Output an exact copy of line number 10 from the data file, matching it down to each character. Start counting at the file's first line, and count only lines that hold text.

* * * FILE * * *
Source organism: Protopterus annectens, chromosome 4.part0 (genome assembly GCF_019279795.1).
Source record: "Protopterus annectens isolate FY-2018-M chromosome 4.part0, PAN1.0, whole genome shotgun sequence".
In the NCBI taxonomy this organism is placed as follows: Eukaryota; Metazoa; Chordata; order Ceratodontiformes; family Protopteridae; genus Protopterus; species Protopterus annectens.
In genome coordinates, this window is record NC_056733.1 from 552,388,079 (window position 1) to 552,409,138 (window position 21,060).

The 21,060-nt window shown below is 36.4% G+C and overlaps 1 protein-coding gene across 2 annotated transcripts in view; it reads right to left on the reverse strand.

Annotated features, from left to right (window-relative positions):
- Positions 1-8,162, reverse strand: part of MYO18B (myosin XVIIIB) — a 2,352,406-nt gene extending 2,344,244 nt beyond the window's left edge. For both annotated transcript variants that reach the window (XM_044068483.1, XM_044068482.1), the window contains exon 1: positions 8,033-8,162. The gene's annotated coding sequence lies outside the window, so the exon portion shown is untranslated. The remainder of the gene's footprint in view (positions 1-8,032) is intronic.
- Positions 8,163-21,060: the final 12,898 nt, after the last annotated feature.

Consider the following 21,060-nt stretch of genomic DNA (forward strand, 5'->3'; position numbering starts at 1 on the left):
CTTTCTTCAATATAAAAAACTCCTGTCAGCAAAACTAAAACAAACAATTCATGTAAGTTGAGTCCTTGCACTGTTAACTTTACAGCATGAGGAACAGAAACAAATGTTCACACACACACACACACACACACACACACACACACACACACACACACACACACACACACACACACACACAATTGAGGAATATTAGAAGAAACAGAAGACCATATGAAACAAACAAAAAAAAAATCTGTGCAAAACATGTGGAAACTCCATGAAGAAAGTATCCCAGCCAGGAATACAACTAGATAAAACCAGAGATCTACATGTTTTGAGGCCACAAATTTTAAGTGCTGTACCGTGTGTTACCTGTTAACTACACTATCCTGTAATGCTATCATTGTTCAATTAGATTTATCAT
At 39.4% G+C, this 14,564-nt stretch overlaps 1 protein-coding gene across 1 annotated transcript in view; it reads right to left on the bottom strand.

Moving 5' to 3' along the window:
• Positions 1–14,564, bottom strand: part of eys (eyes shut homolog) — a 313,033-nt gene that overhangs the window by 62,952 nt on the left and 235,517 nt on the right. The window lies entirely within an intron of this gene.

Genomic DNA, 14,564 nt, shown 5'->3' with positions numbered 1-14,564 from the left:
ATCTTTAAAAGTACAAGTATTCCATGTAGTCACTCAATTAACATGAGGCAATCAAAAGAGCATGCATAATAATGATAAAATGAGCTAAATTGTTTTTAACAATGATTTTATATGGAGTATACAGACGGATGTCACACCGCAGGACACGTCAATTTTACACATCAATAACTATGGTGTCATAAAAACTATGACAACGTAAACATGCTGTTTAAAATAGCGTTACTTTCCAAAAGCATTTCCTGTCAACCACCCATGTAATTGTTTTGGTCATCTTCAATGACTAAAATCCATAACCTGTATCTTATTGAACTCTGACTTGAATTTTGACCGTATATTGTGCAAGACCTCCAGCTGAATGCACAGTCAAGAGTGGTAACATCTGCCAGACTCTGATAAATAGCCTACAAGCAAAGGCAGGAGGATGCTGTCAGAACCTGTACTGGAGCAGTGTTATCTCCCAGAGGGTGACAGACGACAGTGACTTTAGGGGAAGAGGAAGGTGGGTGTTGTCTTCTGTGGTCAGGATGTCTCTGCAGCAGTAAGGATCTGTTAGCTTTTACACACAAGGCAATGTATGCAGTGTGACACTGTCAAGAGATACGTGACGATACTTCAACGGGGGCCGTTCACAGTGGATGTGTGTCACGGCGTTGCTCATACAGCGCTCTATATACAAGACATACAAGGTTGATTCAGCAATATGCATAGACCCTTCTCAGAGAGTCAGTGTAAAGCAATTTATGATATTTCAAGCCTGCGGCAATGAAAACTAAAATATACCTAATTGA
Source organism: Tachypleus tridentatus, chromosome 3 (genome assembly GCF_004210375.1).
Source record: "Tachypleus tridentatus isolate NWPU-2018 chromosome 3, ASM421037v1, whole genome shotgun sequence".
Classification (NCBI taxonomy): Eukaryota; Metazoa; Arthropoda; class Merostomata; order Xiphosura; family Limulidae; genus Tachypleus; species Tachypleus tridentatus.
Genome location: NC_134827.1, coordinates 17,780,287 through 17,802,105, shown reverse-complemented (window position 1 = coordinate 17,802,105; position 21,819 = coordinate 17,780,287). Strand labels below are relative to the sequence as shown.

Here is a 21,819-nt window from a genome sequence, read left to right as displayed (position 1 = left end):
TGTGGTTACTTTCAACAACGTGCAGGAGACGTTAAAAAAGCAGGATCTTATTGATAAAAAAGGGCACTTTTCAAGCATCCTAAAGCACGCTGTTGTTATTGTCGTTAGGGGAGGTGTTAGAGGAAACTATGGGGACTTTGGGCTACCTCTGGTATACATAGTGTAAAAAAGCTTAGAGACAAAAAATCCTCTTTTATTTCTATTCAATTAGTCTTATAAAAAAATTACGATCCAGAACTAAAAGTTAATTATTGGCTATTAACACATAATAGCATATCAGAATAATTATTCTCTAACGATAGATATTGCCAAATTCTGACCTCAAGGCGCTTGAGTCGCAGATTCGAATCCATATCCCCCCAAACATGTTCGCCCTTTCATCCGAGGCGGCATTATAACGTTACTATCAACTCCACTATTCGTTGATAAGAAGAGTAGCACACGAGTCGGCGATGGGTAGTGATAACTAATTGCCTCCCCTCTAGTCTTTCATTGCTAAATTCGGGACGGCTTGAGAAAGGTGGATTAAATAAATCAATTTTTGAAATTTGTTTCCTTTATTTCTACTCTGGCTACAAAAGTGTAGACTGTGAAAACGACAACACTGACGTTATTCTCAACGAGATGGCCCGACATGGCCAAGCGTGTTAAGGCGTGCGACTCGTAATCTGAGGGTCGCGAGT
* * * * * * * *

CTTTCTTCAATATAAAAAACTCCTGTCAGCAAAACTAAAACAAACAATTCATGTAAGTTGAGTCCTTGCACTGTTAACTTTACAGCATGAGGAACAGAAACAAATGTTCACACACACACACACACACACACACACACACACACACACACACACACACACACACACACACACACACACAATTGAGGAATATTAGAAGAAACAGAAGACCATATGAAACAAACAAAAAAAAAATCTGTGCAAAACATGTGGAAACTCCATGAAGAAAGTATCCCAGCCAGGAATACAACTAGATAAAACCAGAGATCTACATGTTTTGAGGCCACAAATTTTAAGTGCTGTACCGTGTGTTACCTGTTAACTACACTATCCTGTAATGCTATCATTGTTCAATTAGATTTATCAT